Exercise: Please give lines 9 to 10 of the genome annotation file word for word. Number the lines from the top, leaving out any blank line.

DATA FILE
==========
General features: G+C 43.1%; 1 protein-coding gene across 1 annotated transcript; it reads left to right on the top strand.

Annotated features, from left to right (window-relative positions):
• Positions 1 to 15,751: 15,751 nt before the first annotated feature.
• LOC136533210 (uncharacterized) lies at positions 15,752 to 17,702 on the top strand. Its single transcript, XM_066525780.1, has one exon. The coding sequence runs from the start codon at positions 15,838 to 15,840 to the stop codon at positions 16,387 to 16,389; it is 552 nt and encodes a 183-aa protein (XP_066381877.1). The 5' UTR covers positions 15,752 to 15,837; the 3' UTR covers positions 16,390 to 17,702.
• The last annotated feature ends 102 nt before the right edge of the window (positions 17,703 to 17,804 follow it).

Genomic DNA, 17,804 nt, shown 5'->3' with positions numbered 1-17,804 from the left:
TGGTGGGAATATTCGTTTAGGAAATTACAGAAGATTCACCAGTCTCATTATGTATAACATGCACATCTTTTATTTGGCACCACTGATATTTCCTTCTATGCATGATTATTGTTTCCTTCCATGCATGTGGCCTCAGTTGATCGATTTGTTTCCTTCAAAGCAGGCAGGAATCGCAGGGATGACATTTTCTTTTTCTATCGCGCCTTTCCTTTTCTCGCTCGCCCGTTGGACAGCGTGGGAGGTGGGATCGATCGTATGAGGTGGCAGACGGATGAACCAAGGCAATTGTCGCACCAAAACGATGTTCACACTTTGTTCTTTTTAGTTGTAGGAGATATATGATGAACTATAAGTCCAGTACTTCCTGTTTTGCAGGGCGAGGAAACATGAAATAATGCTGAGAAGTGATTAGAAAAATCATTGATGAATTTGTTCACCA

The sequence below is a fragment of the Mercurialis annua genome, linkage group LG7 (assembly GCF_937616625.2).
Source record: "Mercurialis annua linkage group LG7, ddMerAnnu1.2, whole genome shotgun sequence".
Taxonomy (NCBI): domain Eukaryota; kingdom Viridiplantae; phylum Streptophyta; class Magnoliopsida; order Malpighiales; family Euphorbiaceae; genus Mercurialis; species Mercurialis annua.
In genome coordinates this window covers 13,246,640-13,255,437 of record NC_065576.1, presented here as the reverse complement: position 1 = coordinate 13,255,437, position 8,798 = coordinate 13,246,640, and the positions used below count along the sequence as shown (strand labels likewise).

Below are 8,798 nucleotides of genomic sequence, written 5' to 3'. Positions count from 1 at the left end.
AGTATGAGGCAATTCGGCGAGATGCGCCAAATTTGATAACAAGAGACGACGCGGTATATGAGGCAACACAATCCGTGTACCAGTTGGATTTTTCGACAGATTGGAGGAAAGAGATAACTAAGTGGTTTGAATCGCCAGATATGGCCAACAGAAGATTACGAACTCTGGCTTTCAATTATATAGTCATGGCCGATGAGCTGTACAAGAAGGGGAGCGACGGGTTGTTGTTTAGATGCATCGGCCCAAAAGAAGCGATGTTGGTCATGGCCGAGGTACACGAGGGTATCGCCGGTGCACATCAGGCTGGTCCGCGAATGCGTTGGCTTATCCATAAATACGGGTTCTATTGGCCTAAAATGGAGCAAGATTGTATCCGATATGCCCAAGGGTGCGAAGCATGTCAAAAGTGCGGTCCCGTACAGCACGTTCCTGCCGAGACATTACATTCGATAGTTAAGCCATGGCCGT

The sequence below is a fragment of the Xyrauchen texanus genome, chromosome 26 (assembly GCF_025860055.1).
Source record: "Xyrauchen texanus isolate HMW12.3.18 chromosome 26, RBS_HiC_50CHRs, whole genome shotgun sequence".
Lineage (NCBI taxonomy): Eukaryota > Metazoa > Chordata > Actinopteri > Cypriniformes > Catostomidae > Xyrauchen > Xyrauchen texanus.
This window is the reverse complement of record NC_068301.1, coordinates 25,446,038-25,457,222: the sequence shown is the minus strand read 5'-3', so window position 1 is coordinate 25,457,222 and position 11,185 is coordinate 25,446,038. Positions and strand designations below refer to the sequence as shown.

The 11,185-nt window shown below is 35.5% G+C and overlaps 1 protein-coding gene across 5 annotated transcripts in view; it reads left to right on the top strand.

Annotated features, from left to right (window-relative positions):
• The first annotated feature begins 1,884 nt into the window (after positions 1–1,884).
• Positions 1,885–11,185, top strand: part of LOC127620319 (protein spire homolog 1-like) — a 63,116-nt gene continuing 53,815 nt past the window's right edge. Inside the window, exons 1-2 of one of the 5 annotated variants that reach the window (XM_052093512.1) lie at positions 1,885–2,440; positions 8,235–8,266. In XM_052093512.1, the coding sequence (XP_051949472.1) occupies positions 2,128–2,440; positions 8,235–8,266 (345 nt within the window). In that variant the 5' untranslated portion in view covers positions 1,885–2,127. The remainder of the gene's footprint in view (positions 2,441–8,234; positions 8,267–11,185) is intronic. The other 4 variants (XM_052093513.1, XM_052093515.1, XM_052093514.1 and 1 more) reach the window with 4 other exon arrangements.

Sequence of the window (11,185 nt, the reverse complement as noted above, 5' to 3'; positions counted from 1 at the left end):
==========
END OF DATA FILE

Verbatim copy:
Source record: "Mercurialis annua linkage group LG7, ddMerAnnu1.2, whole genome shotgun sequence".
Taxonomy (NCBI): domain Eukaryota; kingdom Viridiplantae; phylum Streptophyta; class Magnoliopsida; order Malpighiales; family Euphorbiaceae; genus Mercurialis; species Mercurialis annua.